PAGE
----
Not only do these Marginalised People™ kick up a great big ole stink by making it “politically incorrect” for Privileged People® to use these words - even going so far as to have some of them defined under ‘hate crime’ legislation! - they take the insult one step further and use them freely amongst themselves!

    This is very perplexing and annoying for Privileged People®, who can only stand on the outside, gazing wistfully in, wishing it were a simpler time when it was totally okay for everyone to call women whores, Mexicans spics, Trans* folk trannies, gay men faggots and people of African descent the n-word.

    After all, who do those Marginalised People™ think they are, taking ownership of language traditionally used to oppress them! That just isn’t playing fair!

    But take heart, because there is a way you can worm around this one - where there’s Privilege®, there’s always a way!

    First of all, you must feign utter cluelessness about the ins & outs of reclaimation and behave as though you were under the impression that in these ‘post race/sex/sexuality/gender/etc times’ that we had all evolved into a new era where ‘words don’t mean anything’ and it’s totally okay for everyone to use offensive slurs and then… well: use them.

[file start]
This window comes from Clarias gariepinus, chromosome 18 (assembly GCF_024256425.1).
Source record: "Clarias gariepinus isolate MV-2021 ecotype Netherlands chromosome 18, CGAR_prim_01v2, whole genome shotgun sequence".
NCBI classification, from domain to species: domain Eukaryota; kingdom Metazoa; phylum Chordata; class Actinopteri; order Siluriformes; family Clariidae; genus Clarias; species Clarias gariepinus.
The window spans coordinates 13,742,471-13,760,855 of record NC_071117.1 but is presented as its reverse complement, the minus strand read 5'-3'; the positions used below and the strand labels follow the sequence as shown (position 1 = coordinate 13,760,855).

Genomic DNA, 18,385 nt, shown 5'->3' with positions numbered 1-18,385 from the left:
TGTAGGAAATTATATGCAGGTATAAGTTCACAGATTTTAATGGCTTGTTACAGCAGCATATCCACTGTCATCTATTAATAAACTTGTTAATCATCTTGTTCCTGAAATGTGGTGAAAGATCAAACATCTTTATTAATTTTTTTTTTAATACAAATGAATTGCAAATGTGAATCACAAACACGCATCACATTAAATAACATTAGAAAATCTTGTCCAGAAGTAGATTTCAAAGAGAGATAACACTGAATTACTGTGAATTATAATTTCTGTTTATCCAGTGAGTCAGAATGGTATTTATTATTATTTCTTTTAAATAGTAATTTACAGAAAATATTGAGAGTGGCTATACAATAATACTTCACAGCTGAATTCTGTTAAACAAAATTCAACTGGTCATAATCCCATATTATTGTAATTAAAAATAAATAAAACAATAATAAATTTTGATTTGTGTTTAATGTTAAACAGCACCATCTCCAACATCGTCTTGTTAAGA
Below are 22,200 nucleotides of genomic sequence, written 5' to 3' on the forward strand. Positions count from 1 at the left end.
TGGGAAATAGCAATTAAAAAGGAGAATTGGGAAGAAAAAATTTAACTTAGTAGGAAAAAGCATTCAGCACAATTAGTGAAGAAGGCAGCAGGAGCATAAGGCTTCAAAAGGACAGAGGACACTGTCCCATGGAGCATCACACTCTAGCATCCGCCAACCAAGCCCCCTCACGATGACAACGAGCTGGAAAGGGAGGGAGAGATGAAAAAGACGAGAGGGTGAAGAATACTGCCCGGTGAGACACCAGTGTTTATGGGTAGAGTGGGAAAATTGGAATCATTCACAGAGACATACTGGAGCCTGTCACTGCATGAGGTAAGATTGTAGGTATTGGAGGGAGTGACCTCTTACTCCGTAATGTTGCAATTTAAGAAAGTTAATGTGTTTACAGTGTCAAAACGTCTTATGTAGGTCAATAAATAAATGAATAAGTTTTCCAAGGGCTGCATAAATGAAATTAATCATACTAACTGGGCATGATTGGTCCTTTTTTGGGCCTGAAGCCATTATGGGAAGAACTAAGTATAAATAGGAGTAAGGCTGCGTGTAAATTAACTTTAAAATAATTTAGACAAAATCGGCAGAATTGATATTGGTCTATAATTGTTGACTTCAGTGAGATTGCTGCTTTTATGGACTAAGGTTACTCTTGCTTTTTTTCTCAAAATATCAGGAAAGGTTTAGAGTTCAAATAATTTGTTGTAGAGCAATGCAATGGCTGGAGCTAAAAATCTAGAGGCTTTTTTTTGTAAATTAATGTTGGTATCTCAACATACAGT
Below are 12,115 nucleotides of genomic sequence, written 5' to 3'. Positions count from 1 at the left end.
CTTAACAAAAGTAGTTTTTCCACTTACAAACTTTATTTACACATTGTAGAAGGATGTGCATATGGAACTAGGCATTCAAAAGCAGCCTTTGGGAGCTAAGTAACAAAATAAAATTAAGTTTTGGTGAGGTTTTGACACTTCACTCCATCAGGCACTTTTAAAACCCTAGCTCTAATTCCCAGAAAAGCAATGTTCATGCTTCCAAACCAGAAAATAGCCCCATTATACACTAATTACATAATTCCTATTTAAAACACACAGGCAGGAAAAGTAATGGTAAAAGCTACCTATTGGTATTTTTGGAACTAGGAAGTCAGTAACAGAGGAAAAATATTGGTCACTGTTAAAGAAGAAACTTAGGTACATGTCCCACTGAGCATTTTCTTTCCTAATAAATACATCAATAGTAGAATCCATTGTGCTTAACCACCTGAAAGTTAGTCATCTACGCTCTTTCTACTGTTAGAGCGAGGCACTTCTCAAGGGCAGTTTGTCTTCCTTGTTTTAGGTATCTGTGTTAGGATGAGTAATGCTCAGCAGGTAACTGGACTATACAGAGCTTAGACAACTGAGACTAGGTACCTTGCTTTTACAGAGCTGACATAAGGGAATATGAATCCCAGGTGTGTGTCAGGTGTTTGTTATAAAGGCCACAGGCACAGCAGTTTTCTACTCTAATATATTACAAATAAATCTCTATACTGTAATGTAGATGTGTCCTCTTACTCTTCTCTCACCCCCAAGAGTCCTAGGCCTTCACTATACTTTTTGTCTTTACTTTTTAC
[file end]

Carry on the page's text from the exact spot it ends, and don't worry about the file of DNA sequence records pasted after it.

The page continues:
When a Marginalised Person™ calls you out on it, become indignant. Express confusion. Demand an explanation. Say that you just don’t understand - if you people use those words to refer to each other, why can’t I?!

    You see, you’re implying that they’re being hypocritical. That if they are going to use abusive & oppressionist language aongst each other, they simply have to accept that they’re employing a ‘double standard’ by preventing the Privileged® from using them.

    What this enables you to ignore is the reality of the power dynamic involved. Language reclaimation is a means by which Marginalised People™ gain back some power they are traditionally denied by taking control of words used to demean and discriminate against them. When these words come from Privileged People®, there is a long and very serious negative history behind them that cannot be divorced from the words themselves. Thus, when Privileged People® employ these words, they are perpetuating that history and the psychology behind the word. They are exercising oppressive power that have become inherent to those words - a power Marginalised People™ seek to subvert and dismantle when they use them.

    Pretend not to understand this. Just continue to imply hypocrisy and pout that it isn’t fair.